Analysis / Verification / Simulation

IceCube Acronym Dictionary

LBNL has responsibilities in many aspects of IceCube offline analysis. We have physics interests in both electron and muon reconstruction, and have developed algorithms which are used for both of these channels. We have major responsibilities for hardware calibration and verification, mostly involving timing and amplitude calibrations. Here, we have used both muons and LED flasher data to verify the detector calibrations. We have also written the portions of the offline software and simulations that involve the electronics and calibrations, and that turn phototube signal waveforms into photon arrival times.

Neutrino Searches

Although there are 500,000 times as many downward going muons from cosmic ray air showers than upward going muons, with careful attention to background rejection, it is possible to find neutrino candidates with only a single string of DOMs. The figure (below) shows one of two strong candidates found in the 2005 data.


As the picture shows, the event follows the string for about 830 meters, hitting 49 DOMs.  The plot on the right shows the time residuals of each individual hit; most of the first hits on each DOM are direct hits, with residuals ~<20 nsec.  The muon track is reconstructed about 1 degree from vertically upwards; the geometry requires that a track hitting 50 DOMs on one string must be nearly vertical.


Cascade reconstruction

The following figure shows a simulated cascade:


One algorithm exploits the fact that in the ice the scattering length is much shorter than the absorption length; the width of the photon arrival time distribution at the digital optical module (DOM) therefore depends on the amount of light scattering and by extension the distance from the cascade. Signals at each DOM can be parameterized into a width, arrival time of first photon, and number of photons. The position of the cascade can be determined from the widths alone, independent of cascade energy. The 1st photon arrival times and number of photons then can be used for a large number of cross-checks. This redundancy should provide a robust algorithm that will aid in background (i.e. muon) rejection. Preliminary results in development of this idea can be found in this talk given at the September 2005 collaboration meeting in London.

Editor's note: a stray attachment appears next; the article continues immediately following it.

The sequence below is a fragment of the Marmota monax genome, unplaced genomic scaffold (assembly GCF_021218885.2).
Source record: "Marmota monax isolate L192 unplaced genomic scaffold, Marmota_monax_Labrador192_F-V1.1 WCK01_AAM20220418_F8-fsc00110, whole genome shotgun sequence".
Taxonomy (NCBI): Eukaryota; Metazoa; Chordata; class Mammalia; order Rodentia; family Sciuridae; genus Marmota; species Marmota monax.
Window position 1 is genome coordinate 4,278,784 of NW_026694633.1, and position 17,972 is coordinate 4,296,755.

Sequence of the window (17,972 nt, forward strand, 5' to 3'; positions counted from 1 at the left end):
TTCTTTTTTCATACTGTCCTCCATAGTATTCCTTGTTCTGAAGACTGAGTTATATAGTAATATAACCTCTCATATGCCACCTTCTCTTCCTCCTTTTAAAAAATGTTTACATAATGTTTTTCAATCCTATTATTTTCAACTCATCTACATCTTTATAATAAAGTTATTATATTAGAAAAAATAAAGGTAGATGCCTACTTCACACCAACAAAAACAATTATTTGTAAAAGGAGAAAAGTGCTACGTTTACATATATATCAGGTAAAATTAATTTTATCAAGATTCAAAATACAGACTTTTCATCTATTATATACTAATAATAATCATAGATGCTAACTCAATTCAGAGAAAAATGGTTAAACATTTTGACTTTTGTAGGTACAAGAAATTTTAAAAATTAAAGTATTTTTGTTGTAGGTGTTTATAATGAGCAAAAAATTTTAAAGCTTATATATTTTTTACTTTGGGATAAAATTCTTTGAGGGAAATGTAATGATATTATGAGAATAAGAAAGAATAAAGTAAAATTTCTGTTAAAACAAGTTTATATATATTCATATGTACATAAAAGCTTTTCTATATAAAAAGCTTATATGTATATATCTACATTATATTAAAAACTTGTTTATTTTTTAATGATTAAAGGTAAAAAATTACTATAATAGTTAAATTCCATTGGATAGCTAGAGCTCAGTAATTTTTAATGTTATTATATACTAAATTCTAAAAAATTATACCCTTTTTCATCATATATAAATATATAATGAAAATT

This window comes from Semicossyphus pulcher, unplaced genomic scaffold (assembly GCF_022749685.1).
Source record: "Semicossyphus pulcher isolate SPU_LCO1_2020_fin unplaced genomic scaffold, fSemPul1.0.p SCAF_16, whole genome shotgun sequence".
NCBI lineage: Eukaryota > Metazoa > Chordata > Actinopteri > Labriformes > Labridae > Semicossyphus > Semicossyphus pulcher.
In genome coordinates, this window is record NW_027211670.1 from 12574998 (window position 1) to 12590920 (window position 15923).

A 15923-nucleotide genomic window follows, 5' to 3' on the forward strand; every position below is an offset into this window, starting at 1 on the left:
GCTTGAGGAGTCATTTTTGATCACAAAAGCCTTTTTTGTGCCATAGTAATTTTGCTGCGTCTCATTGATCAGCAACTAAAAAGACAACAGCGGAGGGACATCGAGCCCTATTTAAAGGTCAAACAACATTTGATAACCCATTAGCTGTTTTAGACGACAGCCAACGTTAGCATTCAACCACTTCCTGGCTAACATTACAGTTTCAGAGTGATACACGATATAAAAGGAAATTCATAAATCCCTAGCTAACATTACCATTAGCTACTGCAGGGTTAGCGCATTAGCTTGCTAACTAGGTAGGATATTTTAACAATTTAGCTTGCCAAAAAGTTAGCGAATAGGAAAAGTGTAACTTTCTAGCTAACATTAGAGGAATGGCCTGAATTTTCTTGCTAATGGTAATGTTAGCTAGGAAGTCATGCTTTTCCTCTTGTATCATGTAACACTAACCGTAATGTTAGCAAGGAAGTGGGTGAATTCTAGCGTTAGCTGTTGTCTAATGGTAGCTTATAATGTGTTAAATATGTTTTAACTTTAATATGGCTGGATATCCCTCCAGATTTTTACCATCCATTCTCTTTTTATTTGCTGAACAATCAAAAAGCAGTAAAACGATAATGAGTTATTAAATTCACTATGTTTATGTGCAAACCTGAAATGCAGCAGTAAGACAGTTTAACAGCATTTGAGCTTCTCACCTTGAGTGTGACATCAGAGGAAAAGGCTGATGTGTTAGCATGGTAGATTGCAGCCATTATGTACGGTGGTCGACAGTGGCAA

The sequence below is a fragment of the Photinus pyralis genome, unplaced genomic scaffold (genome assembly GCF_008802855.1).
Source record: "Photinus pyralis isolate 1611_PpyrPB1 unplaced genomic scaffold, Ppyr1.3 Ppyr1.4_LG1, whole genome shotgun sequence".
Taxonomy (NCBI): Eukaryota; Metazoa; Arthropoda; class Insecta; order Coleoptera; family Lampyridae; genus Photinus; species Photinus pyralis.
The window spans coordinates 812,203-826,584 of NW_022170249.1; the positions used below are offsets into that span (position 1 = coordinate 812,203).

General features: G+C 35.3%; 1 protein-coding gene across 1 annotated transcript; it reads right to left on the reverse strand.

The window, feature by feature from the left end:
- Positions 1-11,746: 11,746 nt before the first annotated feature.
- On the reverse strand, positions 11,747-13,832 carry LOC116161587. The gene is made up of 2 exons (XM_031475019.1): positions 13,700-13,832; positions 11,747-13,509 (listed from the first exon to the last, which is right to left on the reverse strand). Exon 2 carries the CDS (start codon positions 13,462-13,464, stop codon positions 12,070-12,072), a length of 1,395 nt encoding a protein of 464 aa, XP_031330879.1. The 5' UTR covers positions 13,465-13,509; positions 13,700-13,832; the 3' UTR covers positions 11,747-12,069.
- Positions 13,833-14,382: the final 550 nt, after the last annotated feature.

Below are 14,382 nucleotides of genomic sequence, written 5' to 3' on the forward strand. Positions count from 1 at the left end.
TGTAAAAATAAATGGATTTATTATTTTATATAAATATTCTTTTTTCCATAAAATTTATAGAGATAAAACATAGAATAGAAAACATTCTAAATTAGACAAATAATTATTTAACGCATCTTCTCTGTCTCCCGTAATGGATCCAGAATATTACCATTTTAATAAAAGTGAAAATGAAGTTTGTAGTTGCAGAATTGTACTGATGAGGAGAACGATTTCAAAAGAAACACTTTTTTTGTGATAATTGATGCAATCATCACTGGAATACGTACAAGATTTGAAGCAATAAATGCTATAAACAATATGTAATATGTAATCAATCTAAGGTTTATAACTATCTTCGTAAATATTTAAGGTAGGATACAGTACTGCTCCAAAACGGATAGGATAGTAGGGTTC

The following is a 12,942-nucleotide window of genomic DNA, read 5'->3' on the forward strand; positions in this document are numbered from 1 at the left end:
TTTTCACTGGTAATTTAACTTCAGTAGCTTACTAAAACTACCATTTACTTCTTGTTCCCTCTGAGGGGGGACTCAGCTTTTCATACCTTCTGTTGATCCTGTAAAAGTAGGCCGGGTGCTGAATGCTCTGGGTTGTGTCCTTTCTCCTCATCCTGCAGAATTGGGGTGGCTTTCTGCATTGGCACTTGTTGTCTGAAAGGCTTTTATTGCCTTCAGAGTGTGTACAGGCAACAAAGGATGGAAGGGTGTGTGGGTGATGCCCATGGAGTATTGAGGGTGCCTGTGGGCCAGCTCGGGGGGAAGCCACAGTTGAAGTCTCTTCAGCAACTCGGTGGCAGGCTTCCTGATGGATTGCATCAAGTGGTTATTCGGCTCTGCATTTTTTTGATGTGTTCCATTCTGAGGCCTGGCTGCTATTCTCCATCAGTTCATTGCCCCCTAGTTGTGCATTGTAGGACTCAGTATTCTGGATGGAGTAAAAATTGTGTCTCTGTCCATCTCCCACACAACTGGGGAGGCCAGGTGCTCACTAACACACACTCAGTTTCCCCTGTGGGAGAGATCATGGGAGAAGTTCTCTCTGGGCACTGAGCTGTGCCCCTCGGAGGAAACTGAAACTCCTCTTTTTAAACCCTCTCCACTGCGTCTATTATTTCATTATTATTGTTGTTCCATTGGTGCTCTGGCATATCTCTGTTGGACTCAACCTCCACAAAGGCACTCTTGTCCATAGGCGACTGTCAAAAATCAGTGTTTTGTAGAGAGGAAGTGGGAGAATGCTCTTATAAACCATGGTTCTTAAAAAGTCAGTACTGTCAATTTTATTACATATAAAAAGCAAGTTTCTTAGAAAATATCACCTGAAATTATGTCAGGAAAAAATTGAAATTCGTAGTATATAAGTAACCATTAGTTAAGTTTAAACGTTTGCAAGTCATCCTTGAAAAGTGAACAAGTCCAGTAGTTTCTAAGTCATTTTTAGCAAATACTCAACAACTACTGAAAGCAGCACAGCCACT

The other algorithm uses a maximum-likelihood based approach that uses the arrival time of each photon at each DOM. The photon arrival times are determined via a FeatureExtractor. The algorithm folds in the photon arrival time probability, using the measured depth-dependent ice properties and the DOM response. It is discussed Talk presented at September 2005 London collaboration meeting. This figure shows how the FeatureExtractor deconvolutes a moderately complex ATWD waveform into 6 individual photon waveforms, determining their arrival times within a few nanoseconds.

Muon analyses

Muons can be used to determine the arrival directions of muon neutrinos far more accurately than is possible for electron neutrinos. This figure shows an early (Feb. 7, 2005) reconstructed muon from an air shower array. The shower is reconstructed at the surface, and a muon is seen in the InIce detector. After hitting the surface, the muon takes over 7 microseconds to reach the bottom DOM. The direction of the muon agrees with that of the air shower.

On the other hand, the backgrounds to muon neutrinos are much larger. Our initial physics goal is to use muon neutrinos to look for point sources of neutrinos. Gamma-ray bursters (GRBs) are an attractive first target of study.